But, I am here to tell you something amazing, and that is that this Creator God, who looks down upon us now as sinners deserving judgment, designed a plan by which He could redeem us, save us from our sin, and bring us back to Himself, so that we could, with him, then again experience the fulness of joy we will only know because we are with the one who has it all. What did God do to accomplish this? Look with me at Isaiah again, chapter 52 and chapter 53. We’ll begin in Isaiah 52:7-10 and then read on in ch. 53:4-6.

How beautiful upon the mountains are the feet of him who brings good news, who publishes peace, who brings good news of happiness, who publishes salvation, who says to Zion, “Your God reigns.”
The voice of your watchmen—they lift up their voice, together they sing for joy; for eye to eye they see the return of the Lord to Zion.
Break forth together into singing, you waste places of Jerusalem, for the Lord has comforted his people; he has redeemed Jerusalem.
10 The Lord has bared his holy arm before the eyes of all the nations, and all the ends of the earth shall see the salvation of our God.

Now, how did He bring about this saving work? Isaiah 53:4-6-

Surely he has borne our griefs and carried our sorrows;
yet we esteemed him stricken, smitten by God, and afflicted.
But he was pierced for our transgressions;
    he was crushed for our iniquities;
upon him was the chastisement that brought us peace,
    and with his wounds we are healed.
All we like sheep have gone astray;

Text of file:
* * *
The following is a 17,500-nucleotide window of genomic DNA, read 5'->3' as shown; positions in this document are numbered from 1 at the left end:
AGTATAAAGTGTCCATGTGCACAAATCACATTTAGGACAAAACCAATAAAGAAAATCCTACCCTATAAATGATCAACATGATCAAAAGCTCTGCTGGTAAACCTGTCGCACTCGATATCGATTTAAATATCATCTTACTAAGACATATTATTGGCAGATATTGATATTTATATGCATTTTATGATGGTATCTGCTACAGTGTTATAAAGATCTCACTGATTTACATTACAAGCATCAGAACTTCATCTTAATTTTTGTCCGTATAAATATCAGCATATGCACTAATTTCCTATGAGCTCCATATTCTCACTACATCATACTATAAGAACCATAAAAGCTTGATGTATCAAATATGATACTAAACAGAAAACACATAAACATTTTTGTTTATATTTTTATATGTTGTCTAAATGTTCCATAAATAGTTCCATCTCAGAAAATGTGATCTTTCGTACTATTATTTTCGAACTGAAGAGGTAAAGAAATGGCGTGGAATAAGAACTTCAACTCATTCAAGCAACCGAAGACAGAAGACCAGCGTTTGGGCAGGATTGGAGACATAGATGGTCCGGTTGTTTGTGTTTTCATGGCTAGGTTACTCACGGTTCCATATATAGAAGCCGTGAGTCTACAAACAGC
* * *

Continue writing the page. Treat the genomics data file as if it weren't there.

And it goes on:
we have turned—every one—to his own way;
and the Lord has laid on him the iniquity of us all.

This is astonishing, amazing! That this God who is the Creator, who did not need the world that He created, now looks at this world that He created with its human population, sinful- all sinned against Him, turned away from Him, and in His compassion, devises a means by which we may be freed from our sin and brought back to Him. You see, that has to happen. Do you understand why that is the case? Because God is holy, and as the holy God that He is, He cannot have in His presence those who are sinful. And yet, He looks at us and we’re all in our sin. And He cannot have us with Him until sin is dealt with.

But, here’s the next problem. If He gives to us the task of getting rid of our own sin, it will never happen. There are no works we could do. There’s no amount of church going, or deeds that we can do that would rid us of the sin of our lives, that would qualify us to be in the presence of God. So what did God do? In His mercy He sent His Son, no less than His own Son to come and take on our human form and then bear our sin in His body, on the cross. That He might pay for that sin, and that we by faith, and faith alone, might be brought back to Him with sins forgiven, restored in fellowship to Him and enter into newness of life that will never ever end. What an incredible thing this God has done in giving His Son!

And, look at the ways in which it is expressed in Isaiah 53:4 „Surely he has borne our griefs and carried our sorrows” but now, the second part of the verse- if you were there on that day, when Jesus was hung on the cross between two thieves at Ghetsemane, what would it look like to you when you’d see this beaten, bloodied man crucified on this cross? What would it look like to you? Isaiah 53:4b „yet we esteemed him stricken, smitten by God, and afflicted” Here’s what it would look like: It would look like He is getting what He deserves. He is smitten of God and He is being judged of His own sin.

That’s what it looks like, but here’s the truth my friends. Verse 5 „But he was pierced for our transgressions; he was crushed for our iniquities; Do you see it? On the cross, He was not getting what He deserved, He was getting what we deserved. And He bore the sin of our lives, and the penalty of that sin, so that by faith we could be forgiven and be brought into newness of life and the fellowship of the Father, the Son, and the Spirit forever. It’s an amazing work that God has done for us in Christ. And, no other work of salvation is possible. That is, this is the only way to be saved. It is through what Christ has done for us.